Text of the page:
Dissertation/Thesis Abstract

Utilizing Parent Report to Explore Mediating Variables of Child Trauma Symptomology following Trauma Exposure
by Ratcliff, Constance B., Ph.D., Northcentral University, 2019, 239; 13806845
Abstract (Summary)

Acute and/or complex trauma exposure during the vulnerable, critical developmental period of childhood places children at greater risks for developing emotional, psychological, behavioral difficulties. Currently, 60 % of children experience between one to four traumatic events and 25% of these children develop trauma symptoms consistent within full or partial PTSD diagnostic criteria. The greater the number of multiple and/or chronic traumatic experiences, especially within the caregiver system, the greater the risks for significant impairment, trauma symptoms and developmental difficulties. Utilizing Attachment Theory and Trauma Theory, this quantitative study explored the relationship between parent self-reported, child trauma (PTSD) symptoms, child trauma exposure, parental trauma exposure in childhood, parent burnout, parental attachment to their child, parent spirituality and parent PTSD trauma symptoms. Secondary, archival data was collected from a convenience sample including thirty-three parents/caregivers from a clinic population in the southeastern United States. The exploratory, quantitative research study focused on identifying potential systemic risks and resiliency factors that may serve to mediate child trauma (PTSD) symptoms. The results indicated potential risks factors of child trauma (PTSD) symptoms included both the number and specific types of parental adverse childhood experiences. In addition, the number of child trauma experiences predicted child trauma (PTSD) symptomology, while high parental attachment, low parent burnout and high spirituality served as potential systemic resiliency factors. Parent trauma (PTSD) symptoms and parent spirituality were not found to predict child trauma (PTSD) symptomology following child trauma exposure. This exploratory research study does not imply causality but highlights additional systemic, family assessment avenues for further research for decreasing the negative impact of child trauma (PTSD) exposure.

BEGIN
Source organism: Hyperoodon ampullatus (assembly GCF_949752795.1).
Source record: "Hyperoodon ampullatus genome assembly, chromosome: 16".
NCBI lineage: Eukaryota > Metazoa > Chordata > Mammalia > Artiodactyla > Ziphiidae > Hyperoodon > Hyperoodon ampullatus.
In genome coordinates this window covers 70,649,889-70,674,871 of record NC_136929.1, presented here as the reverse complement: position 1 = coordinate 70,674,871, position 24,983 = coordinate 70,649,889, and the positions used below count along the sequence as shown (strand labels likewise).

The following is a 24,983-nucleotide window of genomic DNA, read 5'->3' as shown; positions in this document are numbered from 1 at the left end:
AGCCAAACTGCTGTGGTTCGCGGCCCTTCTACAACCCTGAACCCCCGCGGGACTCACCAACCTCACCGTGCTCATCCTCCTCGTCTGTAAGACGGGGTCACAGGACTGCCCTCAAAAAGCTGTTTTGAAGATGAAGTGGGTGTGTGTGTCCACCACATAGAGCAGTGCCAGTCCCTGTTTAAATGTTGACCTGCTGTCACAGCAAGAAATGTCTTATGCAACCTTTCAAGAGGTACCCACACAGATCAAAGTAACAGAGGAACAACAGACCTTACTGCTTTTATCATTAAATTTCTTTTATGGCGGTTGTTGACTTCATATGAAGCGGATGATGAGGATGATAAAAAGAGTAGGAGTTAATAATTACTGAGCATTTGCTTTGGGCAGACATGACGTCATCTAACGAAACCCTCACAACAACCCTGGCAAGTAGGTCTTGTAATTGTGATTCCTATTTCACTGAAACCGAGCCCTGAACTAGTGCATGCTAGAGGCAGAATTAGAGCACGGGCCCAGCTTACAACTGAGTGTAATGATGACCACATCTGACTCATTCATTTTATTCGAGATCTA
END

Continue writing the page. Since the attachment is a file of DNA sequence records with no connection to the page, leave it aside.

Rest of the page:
Indexing (document details)
Advisor: Fawcett, David
Commitee: Schmittel, Emily, White, Mark
School: Northcentral University
Department: Marriage and Family Sciences
School Location: United States -- California
Source: DAI-B 80/07(E), Dissertation Abstracts International
Subjects: Counseling Psychology, Clinical psychology, Individual & family studies
Keywords: Attachment, Parent burnout, Parent spirituality, Parent/child attachment, Ptsd parent/child symptoms, Trauma
Publication Number: 13806845
ISBN: 978-0-438-94866-2
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